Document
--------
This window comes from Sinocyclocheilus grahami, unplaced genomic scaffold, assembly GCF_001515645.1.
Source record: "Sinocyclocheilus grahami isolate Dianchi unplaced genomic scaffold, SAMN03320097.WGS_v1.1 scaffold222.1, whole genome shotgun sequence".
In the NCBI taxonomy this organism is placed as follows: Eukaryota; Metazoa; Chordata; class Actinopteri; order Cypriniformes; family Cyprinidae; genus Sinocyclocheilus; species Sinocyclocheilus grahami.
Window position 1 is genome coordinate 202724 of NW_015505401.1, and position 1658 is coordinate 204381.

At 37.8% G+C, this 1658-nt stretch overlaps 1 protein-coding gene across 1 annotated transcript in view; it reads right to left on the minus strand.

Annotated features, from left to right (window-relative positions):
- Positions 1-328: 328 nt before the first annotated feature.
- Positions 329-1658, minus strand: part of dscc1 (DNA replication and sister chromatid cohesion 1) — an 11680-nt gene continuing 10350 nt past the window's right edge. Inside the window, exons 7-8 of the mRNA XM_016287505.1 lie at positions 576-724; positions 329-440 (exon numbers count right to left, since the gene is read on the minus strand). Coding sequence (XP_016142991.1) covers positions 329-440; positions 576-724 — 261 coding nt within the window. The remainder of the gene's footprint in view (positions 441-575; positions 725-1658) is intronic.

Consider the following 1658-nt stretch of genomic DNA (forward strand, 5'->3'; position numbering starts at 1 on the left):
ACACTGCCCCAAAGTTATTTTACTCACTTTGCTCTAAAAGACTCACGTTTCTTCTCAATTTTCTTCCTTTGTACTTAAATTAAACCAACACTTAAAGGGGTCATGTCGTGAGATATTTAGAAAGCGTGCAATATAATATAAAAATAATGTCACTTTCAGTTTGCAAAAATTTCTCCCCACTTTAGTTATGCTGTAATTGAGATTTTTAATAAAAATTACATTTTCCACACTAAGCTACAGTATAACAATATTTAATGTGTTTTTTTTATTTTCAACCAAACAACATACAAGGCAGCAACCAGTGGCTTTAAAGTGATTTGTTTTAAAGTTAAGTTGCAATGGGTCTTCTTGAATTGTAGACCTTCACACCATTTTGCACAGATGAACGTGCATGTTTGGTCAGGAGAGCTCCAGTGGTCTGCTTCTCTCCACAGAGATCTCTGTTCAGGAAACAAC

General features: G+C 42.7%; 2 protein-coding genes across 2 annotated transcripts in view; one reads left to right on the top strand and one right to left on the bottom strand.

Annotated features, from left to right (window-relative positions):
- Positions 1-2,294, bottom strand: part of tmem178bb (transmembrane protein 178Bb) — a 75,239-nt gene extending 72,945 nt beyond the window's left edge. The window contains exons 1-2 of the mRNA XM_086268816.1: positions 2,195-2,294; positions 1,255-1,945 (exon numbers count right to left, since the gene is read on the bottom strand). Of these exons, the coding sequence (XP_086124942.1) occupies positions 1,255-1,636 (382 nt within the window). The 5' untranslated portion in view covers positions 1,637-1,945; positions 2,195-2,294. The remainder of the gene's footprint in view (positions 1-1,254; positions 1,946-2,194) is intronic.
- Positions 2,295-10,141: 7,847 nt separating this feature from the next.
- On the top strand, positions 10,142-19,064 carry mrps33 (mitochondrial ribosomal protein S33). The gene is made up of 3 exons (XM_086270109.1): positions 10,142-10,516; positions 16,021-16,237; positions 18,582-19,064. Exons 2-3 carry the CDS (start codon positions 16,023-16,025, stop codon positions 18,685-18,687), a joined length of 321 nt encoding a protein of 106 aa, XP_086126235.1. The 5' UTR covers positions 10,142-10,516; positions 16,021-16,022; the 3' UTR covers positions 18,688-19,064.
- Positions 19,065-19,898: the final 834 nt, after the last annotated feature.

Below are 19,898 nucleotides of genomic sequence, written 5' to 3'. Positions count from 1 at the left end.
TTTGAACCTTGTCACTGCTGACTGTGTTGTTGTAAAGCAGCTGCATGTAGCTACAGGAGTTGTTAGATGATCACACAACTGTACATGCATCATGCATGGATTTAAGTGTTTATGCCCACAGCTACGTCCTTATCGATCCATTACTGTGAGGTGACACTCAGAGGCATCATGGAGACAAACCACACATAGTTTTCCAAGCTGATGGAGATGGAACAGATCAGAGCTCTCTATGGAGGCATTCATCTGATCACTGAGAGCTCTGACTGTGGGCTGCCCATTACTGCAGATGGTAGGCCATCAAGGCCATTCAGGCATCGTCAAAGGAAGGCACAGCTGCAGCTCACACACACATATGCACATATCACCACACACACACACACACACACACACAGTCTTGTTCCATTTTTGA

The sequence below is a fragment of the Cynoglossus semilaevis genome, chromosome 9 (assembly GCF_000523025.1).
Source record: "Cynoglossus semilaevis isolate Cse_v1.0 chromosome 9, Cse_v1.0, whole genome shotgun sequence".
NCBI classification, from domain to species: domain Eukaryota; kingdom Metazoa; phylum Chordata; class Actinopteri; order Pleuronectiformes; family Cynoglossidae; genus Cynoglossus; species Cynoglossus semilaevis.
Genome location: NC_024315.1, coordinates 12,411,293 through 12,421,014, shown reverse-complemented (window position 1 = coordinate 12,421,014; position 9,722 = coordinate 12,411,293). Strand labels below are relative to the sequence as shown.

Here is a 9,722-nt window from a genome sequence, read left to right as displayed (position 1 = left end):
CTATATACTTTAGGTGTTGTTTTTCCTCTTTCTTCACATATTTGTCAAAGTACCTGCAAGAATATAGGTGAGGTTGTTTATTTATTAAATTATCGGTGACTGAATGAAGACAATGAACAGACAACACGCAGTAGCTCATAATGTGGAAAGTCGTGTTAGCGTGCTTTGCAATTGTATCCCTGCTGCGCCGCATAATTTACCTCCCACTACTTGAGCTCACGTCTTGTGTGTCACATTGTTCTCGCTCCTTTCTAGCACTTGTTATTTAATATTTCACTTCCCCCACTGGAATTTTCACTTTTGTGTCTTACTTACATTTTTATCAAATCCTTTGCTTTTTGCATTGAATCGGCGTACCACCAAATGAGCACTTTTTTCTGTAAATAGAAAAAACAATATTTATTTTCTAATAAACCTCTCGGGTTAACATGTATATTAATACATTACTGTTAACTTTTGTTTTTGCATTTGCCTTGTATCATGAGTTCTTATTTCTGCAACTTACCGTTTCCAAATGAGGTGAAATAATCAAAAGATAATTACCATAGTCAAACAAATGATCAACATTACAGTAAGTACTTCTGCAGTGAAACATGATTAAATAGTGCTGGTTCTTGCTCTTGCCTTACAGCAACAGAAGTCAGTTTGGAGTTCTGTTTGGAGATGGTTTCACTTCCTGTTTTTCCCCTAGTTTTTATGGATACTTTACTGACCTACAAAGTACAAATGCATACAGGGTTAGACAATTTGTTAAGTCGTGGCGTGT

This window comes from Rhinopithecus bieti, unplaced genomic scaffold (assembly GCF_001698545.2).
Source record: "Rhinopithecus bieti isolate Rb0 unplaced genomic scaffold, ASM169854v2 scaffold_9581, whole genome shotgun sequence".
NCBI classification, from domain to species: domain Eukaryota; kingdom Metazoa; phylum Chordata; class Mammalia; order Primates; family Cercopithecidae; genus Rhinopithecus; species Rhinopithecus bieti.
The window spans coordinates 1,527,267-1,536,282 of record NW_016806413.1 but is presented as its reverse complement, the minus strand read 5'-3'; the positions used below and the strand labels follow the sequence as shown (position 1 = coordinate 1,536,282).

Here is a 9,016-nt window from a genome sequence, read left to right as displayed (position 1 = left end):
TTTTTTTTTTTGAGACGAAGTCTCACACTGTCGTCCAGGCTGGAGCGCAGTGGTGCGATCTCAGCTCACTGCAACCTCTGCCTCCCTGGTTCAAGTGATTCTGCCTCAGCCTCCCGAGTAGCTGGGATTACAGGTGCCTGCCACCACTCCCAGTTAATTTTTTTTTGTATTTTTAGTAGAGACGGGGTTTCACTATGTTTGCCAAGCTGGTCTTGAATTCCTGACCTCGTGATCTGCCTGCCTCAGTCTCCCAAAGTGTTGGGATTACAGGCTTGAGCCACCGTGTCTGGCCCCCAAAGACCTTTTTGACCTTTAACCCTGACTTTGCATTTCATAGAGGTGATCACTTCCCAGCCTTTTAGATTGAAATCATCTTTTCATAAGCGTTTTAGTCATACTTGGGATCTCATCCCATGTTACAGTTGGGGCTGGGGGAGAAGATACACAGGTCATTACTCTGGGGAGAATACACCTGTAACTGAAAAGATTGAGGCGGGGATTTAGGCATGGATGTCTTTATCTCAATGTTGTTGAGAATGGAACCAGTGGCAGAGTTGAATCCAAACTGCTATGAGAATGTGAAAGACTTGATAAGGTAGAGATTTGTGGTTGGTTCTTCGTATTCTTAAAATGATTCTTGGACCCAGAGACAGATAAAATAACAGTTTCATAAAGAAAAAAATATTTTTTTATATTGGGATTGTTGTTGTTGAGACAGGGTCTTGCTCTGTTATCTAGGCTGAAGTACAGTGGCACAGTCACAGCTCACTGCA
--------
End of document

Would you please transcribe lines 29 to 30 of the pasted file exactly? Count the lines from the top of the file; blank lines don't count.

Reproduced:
Here is a 9,016-nt window from a genome sequence, read left to right as displayed (position 1 = left end):
TTTTTTTTTTTGAGACGAAGTCTCACACTGTCGTCCAGGCTGGAGCGCAGTGGTGCGATCTCAGCTCACTGCAACCTCTGCCTCCCTGGTTCAAGTGATTCTGCCTCAGCCTCCCGAGTAGCTGGGATTACAGGTGCCTGCCACCACTCCCAGTTAATTTTTTTTTGTATTTTTAGTAGAGACGGGGTTTCACTATGTTTGCCAAGCTGGTCTTGAATTCCTGACCTCGTGATCTGCCTGCCTCAGTCTCCCAAAGTGTTGGGATTACAGGCTTGAGCCACCGTGTCTGGCCCCCAAAGACCTTTTTGACCTTTAACCCTGACTTTGCATTTCATAGAGGTGATCACTTCCCAGCCTTTTAGATTGAAATCATCTTTTCATAAGCGTTTTAGTCATACTTGGGATCTCATCCCATGTTACAGTTGGGGCTGGGGGAGAAGATACACAGGTCATTACTCTGGGGAGAATACACCTGTAACTGAAAAGATTGAGGCGGGGATTTAGGCATGGATGTCTTTATCTCAATGTTGTTGAGAATGGAACCAGTGGCAGAGTTGAATCCAAACTGCTATGAGAATGTGAAAGACTTGATAAGGTAGAGATTTGTGGTTGGTTCTTCGTATTCTTAAAATGATTCTTGGACCCAGAGACAGATAAAATAACAGTTTCATAAAGAAAAAAATATTTTTTTATATTGGGATTGTTGTTGTTGAGACAGGGTCTTGCTCTGTTATCTAGGCTGAAGTACAGTGGCACAGTCACAGCTCACTGCA